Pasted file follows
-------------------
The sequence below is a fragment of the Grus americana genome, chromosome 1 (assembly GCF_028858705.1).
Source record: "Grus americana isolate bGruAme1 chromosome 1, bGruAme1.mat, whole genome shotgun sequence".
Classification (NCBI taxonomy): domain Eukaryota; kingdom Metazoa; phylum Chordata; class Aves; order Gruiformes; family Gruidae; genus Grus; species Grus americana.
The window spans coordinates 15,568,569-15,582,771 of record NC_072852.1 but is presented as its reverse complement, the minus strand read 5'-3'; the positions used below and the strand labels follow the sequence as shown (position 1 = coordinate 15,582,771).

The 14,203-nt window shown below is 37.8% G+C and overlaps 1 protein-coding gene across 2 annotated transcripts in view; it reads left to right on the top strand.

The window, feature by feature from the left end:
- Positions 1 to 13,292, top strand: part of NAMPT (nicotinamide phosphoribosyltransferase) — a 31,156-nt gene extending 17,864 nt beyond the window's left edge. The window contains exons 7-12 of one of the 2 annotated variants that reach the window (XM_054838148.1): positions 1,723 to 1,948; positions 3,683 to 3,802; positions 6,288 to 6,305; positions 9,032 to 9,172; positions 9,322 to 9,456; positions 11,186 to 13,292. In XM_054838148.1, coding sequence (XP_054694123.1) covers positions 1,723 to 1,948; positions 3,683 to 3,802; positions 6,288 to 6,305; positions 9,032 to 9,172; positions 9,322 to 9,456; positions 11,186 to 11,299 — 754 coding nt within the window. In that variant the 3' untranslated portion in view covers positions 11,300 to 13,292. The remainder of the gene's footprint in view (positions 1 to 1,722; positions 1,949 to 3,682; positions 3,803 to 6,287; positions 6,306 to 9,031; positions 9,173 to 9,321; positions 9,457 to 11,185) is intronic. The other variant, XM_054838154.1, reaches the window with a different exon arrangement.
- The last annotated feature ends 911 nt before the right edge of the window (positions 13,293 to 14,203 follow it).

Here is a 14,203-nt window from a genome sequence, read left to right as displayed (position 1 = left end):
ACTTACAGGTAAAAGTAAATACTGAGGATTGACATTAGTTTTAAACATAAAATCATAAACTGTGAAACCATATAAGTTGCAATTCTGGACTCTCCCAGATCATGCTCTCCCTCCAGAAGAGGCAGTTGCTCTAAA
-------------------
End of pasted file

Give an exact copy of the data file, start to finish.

The sequence below is a fragment of the Grus americana genome, chromosome 1 (assembly GCF_028858705.1).
Source record: "Grus americana isolate bGruAme1 chromosome 1, bGruAme1.mat, whole genome shotgun sequence".
Classification (NCBI taxonomy): domain Eukaryota; kingdom Metazoa; phylum Chordata; class Aves; order Gruiformes; family Gruidae; genus Grus; species Grus americana.
The window spans coordinates 15,568,569-15,582,771 of record NC_072852.1 but is presented as its reverse complement, the minus strand read 5'-3'; the positions used below and the strand labels follow the sequence as shown (position 1 = coordinate 15,582,771).

The 14,203-nt window shown below is 37.8% G+C and overlaps 1 protein-coding gene across 2 annotated transcripts in view; it reads left to right on the top strand.

The window, feature by feature from the left end:
- Positions 1 to 13,292, top strand: part of NAMPT (nicotinamide phosphoribosyltransferase) — a 31,156-nt gene extending 17,864 nt beyond the window's left edge. The window contains exons 7-12 of one of the 2 annotated variants that reach the window (XM_054838148.1): positions 1,723 to 1,948; positions 3,683 to 3,802; positions 6,288 to 6,305; positions 9,032 to 9,172; positions 9,322 to 9,456; positions 11,186 to 13,292. In XM_054838148.1, coding sequence (XP_054694123.1) covers positions 1,723 to 1,948; positions 3,683 to 3,802; positions 6,288 to 6,305; positions 9,032 to 9,172; positions 9,322 to 9,456; positions 11,186 to 11,299 — 754 coding nt within the window. In that variant the 3' untranslated portion in view covers positions 11,300 to 13,292. The remainder of the gene's footprint in view (positions 1 to 1,722; positions 1,949 to 3,682; positions 3,803 to 6,287; positions 6,306 to 9,031; positions 9,173 to 9,321; positions 9,457 to 11,185) is intronic. The other variant, XM_054838154.1, reaches the window with a different exon arrangement.
- The last annotated feature ends 911 nt before the right edge of the window (positions 13,293 to 14,203 follow it).

Here is a 14,203-nt window from a genome sequence, read left to right as displayed (position 1 = left end):
ACTTACAGGTAAAAGTAAATACTGAGGATTGACATTAGTTTTAAACATAAAATCATAAACTGTGAAACCATATAAGTTGCAATTCTGGACTCTCCCAGATCATGCTCTCCCTCCAGAAGAGGCAGTTGCTCTAAA